19 thoughts on “Lab-Grown Meat”

  1. I could see using lab-grown ground beef as taco filling or something, but by the time there are acceptable lab grown steaks, your meat-faber will be able to output a live cow.

    1. Why build a whole cow that you need to feed and kill and which you’ll only eat part of, if you can just print the steaks and milk?

      How many green fields do you think we’ll have on the Moon for our Moon cows?

      1. I think we can be confident a faber that can print a live cow will also be able to print a cow habitat. Right after it prints out that slave-girl I mentioned. Let’s keep our priorities straight. Also livestock is self-preserving to a degree (I better leave it at that; may ability to become vulgar is second to none). There also may be religious issues here. Is a printed steak kosher or is it treif?

  2. If they cannot grow artificial meat without FBS it is very unlikely that their efforts will be completed with a commercial product, due to the cost (serum is sold at around $ 1,200 /L) and because the “meat” produced would not be free from animal slaughter.

    It could be good for space people because transporting FBS is easier than a herd of cow. It could be good for Earth people if cheap enough cause it makes the most out of one cow. But this movement to stop eating meat or farming cattle is insane.

    Remember a year or so ago, when a famous vegan chef told the public he had been looking into the benefits that our hoofed friends provide the environment and that it made sense to eat their meat? People freaked but when people rationally examine the situation, the benefits are undeniable both to humans and to the environment.

  3. Cattle convert inedible grass into tasty, tasty meat and if not fed grain produce it with a healthy ratio of omega3 to omega6, which I suspect would be difficult to ensure in vat beef.

    With all the life support and micronutrient issues for vat meat, the quality and cost will remain abysmal for a long time to come.

    1. This was another Arthur C. Clarke prophesy that worked out just as well as his myriad other prognostications. About the only thing he got right was geostationary orbit, though even then it was to be dominated by Chinese Communists broadcasting porn to the West.

  4. For an initial lunar or Martian habitat, I think that algae-fed fish and egg-laying chickens would be the easiest forms of meat to be grown. It has been suggested that small pigs would also work. Their smell means that they would need their own separate habitats though. When considering the living volumes, the quantity of grains, or the shipping costs needed I’m not so sure that beef would be on the initial menu. Substitutes such as lab-grown beef or soy-based analogues might make more sense.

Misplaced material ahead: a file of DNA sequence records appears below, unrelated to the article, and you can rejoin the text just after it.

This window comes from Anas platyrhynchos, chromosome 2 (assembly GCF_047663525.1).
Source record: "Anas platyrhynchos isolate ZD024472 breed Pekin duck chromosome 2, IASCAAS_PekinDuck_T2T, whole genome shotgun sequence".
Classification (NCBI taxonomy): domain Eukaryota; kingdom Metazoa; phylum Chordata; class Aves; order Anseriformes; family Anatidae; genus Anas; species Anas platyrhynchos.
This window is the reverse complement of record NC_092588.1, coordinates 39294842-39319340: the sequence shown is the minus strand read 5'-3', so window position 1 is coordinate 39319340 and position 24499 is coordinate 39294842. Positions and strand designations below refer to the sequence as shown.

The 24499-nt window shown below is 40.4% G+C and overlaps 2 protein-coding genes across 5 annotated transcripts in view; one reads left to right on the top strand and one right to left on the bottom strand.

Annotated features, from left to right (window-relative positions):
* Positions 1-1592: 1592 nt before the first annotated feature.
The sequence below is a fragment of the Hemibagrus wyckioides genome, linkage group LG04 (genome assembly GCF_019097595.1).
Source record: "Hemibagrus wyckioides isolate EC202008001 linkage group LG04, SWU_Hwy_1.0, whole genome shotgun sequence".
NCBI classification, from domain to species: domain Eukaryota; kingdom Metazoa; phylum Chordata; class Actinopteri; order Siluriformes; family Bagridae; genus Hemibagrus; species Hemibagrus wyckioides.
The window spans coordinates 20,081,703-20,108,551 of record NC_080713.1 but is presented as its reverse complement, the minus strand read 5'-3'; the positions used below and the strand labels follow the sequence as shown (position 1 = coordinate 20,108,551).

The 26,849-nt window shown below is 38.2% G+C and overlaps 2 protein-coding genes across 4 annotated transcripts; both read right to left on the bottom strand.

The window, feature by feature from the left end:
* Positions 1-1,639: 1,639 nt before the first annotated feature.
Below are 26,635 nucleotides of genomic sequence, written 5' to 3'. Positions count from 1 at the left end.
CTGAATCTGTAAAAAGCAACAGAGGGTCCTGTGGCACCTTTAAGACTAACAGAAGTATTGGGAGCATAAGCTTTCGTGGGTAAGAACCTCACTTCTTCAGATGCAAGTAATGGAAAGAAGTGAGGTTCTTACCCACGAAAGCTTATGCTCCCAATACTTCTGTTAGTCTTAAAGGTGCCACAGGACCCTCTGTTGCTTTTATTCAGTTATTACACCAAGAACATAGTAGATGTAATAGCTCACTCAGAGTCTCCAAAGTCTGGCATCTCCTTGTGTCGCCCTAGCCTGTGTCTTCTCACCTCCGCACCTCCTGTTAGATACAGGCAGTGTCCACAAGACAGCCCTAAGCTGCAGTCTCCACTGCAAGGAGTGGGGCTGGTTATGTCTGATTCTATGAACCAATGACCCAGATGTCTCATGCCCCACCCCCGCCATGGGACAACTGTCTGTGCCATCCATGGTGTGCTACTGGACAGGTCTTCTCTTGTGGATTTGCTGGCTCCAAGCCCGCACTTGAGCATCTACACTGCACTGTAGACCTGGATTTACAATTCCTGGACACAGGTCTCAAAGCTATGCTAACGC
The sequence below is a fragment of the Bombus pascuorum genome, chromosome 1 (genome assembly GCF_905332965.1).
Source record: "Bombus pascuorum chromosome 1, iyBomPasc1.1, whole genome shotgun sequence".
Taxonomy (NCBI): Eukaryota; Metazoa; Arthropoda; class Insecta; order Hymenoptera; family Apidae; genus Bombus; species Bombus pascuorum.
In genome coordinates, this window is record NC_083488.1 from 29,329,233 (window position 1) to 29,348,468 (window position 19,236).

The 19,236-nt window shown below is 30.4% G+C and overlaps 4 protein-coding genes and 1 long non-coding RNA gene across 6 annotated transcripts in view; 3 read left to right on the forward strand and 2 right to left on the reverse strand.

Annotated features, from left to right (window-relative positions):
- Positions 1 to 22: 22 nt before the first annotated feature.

1. Some of the thinking about this stuff is derived from what turned out to be fact-free nutrional theory (like the infamous Food Pyramid). Wild cattle didn’t graze on world-wide “amber waves of grain,” and the only reason most Americans think grass-fed beef taste like pee is because we’ve been raised eating wheat- and corn-fed beef. When designing a diet for early space colonists (and assuming you don’t have magic food-fabers) it’s always wise to start out by remembering humans can survive indefinitely on baseline pemmican, which is a 50/50 mixture of animal protein and animal fat. The Hurons added berries to improve the flavor, not the nutritional content. The reason you can live on pemmican is because animals store vitamins in their fat. Lean “field meat” like rabbit is only 7% fat, and you will starve to death on it.

        1. I don’t think so either, but I’ve heard that complaint from any number of people over the years. Mainly, I think it’s a little too lean, and at least should be grain finished.

          When I hear that complaint from people, I usually just ask (as guilessly as possoble) how they know that taste, and then ejoy the silly excuse making. I, on the other hand, have spent much of my life in the company of suddenly-sneezing women and babies being changed. I was also a sewer worker in the long ago, where I became familiar with Murphy’s Special Law of Consquences: “If something horrid can possibly wind up in your mouth, it will.”

      1. Assuming BFR, how expensive would it be per year to just ship each person 2 years’ worth of pemmican, jerky, and freeze-dried meat each alignment? At what point of local development does it actually become cost-effective to grow such “necessary luxuries” (i.e., expensive to produce but required for morale and health) locally, as opposed to shipping them in?

        In short, is this really a first-gen issue for a colony? Is it even a third-gen issue? The further back you can push the requirement to replace imports with local production, the longer you have for people to tinker with the technology, and maybe come up with an alternative.

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